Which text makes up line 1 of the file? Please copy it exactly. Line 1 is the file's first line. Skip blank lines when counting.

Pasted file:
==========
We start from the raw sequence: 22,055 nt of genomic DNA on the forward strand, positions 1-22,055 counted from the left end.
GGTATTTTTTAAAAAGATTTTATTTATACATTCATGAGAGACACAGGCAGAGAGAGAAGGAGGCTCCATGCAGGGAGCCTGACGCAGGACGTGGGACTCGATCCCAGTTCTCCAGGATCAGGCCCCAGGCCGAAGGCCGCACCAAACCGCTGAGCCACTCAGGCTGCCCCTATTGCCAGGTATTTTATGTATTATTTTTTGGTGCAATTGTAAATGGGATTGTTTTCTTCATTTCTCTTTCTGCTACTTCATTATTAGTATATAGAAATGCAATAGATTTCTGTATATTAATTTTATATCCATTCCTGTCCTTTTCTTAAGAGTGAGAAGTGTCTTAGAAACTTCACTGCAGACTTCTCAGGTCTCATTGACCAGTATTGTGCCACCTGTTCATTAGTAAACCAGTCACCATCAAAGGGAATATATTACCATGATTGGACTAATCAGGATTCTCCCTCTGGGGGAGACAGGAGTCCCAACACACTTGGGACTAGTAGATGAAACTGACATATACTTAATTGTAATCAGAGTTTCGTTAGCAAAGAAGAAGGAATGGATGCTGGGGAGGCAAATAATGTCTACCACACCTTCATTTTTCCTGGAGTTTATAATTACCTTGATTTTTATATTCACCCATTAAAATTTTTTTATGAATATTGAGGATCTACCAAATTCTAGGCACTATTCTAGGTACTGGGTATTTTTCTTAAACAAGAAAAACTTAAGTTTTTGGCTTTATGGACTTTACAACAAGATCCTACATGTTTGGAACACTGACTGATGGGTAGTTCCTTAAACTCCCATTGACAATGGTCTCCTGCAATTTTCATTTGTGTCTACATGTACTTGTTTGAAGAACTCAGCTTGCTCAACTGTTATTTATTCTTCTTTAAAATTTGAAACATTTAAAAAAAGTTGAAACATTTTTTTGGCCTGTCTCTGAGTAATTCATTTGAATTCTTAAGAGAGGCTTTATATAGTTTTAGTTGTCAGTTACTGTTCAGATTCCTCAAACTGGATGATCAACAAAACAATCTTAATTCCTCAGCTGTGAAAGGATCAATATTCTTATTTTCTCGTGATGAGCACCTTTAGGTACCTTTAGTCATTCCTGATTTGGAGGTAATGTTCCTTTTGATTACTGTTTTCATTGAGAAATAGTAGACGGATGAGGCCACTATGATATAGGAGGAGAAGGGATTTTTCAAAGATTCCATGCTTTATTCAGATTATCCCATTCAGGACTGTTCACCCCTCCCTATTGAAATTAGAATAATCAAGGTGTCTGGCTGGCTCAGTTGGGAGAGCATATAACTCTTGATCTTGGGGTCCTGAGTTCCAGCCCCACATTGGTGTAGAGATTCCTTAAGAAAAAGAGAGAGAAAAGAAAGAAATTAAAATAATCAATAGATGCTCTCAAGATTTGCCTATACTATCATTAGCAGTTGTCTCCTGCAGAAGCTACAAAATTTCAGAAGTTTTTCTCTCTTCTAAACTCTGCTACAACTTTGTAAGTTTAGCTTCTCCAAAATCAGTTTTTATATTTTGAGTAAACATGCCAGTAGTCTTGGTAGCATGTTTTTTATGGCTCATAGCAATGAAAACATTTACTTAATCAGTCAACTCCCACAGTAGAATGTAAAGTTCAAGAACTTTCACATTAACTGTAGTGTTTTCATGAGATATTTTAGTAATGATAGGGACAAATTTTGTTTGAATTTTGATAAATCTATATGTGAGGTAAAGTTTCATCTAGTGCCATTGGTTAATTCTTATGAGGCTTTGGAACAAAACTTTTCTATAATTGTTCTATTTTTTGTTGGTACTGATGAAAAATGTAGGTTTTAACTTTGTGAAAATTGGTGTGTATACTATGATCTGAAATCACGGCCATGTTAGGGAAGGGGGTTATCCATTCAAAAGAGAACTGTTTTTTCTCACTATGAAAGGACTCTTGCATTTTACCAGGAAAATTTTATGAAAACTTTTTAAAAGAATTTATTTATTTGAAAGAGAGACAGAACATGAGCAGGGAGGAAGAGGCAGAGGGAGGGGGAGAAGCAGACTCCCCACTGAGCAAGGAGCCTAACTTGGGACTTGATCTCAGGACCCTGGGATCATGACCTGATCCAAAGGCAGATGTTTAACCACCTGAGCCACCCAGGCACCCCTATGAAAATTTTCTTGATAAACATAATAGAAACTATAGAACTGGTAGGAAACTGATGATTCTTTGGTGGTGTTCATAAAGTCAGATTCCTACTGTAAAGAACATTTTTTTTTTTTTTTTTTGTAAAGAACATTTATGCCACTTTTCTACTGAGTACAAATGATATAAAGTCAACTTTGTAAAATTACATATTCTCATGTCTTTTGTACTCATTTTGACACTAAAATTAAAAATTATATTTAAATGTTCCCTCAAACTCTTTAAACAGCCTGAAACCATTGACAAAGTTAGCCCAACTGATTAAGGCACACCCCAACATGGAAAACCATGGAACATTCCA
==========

We start from the raw sequence: 22,055 nt of genomic DNA on the forward strand, positions 1-22,055 counted from the left end.